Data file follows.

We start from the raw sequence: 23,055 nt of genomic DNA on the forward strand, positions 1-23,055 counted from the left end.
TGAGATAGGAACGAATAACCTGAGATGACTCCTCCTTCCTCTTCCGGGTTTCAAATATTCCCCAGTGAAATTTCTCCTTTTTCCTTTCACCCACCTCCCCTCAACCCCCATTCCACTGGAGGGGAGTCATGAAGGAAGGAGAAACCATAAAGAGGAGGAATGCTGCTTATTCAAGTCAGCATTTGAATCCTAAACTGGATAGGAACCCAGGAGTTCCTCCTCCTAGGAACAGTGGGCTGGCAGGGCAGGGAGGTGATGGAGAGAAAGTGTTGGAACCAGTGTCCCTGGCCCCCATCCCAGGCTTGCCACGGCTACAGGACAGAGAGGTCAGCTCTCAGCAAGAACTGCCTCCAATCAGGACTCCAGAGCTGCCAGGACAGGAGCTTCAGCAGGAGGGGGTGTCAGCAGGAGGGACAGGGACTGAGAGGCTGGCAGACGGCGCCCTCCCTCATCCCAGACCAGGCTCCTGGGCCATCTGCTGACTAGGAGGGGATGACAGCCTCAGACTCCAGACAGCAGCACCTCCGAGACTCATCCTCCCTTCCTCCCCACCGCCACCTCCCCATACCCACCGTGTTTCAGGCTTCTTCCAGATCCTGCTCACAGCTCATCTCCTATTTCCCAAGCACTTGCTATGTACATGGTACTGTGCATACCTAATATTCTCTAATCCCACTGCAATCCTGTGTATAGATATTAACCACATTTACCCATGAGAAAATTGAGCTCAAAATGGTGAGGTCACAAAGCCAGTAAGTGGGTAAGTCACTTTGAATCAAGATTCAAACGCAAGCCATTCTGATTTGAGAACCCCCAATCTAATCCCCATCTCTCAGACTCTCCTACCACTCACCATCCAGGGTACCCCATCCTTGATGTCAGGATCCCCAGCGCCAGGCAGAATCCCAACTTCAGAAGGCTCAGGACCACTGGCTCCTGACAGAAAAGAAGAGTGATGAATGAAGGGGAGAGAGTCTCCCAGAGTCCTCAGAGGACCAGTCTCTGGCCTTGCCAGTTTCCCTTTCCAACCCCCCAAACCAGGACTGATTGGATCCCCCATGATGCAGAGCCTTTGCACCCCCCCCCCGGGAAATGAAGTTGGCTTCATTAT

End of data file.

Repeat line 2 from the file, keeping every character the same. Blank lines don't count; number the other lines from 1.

TGAGATAGGAACGAATAACCTGAGATGACTCCTCCTTCCTCTTCCGGGTTTCAAATATTCCCCAGTGAAATTTCTCCTTTTTCCTTTCACCCACCTCCCCTCAACCCCCATTCCACTGGAGGGGAGTCATGAAGGAAGGAGAAACCATAAAGAGGAGGAATGCTGCTTATTCAAGTCAGCATTTGAATCCTAAACTGGATAGGAACCCAGGAGTTCCTCCTCCTAGGAACAGTGGGCTGGCAGGGCAGGGAGGTGATGGAGAGAAAGTGTTGGAACCAGTGTCCCTGGCCCCCATCCCAGGCTTGCCACGGCTACAGGACAGAGAGGTCAGCTCTCAGCAAGAACTGCCTCCAATCAGGACTCCAGAGCTGCCAGGACAGGAGCTTCAGCAGGAGGGGGTGTCAGCAGGAGGGACAGGGACTGAGAGGCTGGCAGACGGCGCCCTCCCTCATCCCAGACCAGGCTCCTGGGCCATCTGCTGACTAGGAGGGGATGACAGCCTCAGACTCCAGACAGCAGCACCTCCGAGACTCATCCTCCCTTCCTCCCCACCGCCACCTCCCCATACCCACCGTGTTTCAGGCTTCTTCCAGATCCTGCTCACAGCTCATCTCCTATTTCCCAAGCACTTGCTATGTACATGGTACTGTGCATACCTAATATTCTCTAATCCCACTGCAATCCTGTGTATAGATATTAACCACATTTACCCATGAGAAAATTGAGCTCAAAATGGTGAGGTCACAAAGCCAGTAAGTGGGTAAGTCACTTTGAATCAAGATTCAAACGCAAGCCATTCTGATTTGAGAACCCCCAATCTAATCCCCATCTCTCAGACTCTCCTACCACTCACCATCCAGGGTACCCCATCCTTGATGTCAGGATCCCCAGCGCCAGGCAGAATCCCAACTTCAGAAGGCTCAGGACCACTGGCTCCTGACAGAAAAGAAGAGTGATGAATGAAGGGGAGAGAGTCTCCCAGAGTCCTCAGAGGACCAGTCTCTGGCCTTGCCAGTTTCCCTTTCCAACCCCCCAAACCAGGACTGATTGGATCCCCCATGATGCAGAGCCTTTGCACCCCCCCCCCGGGAAATGAAGTTGGCTTCATTAT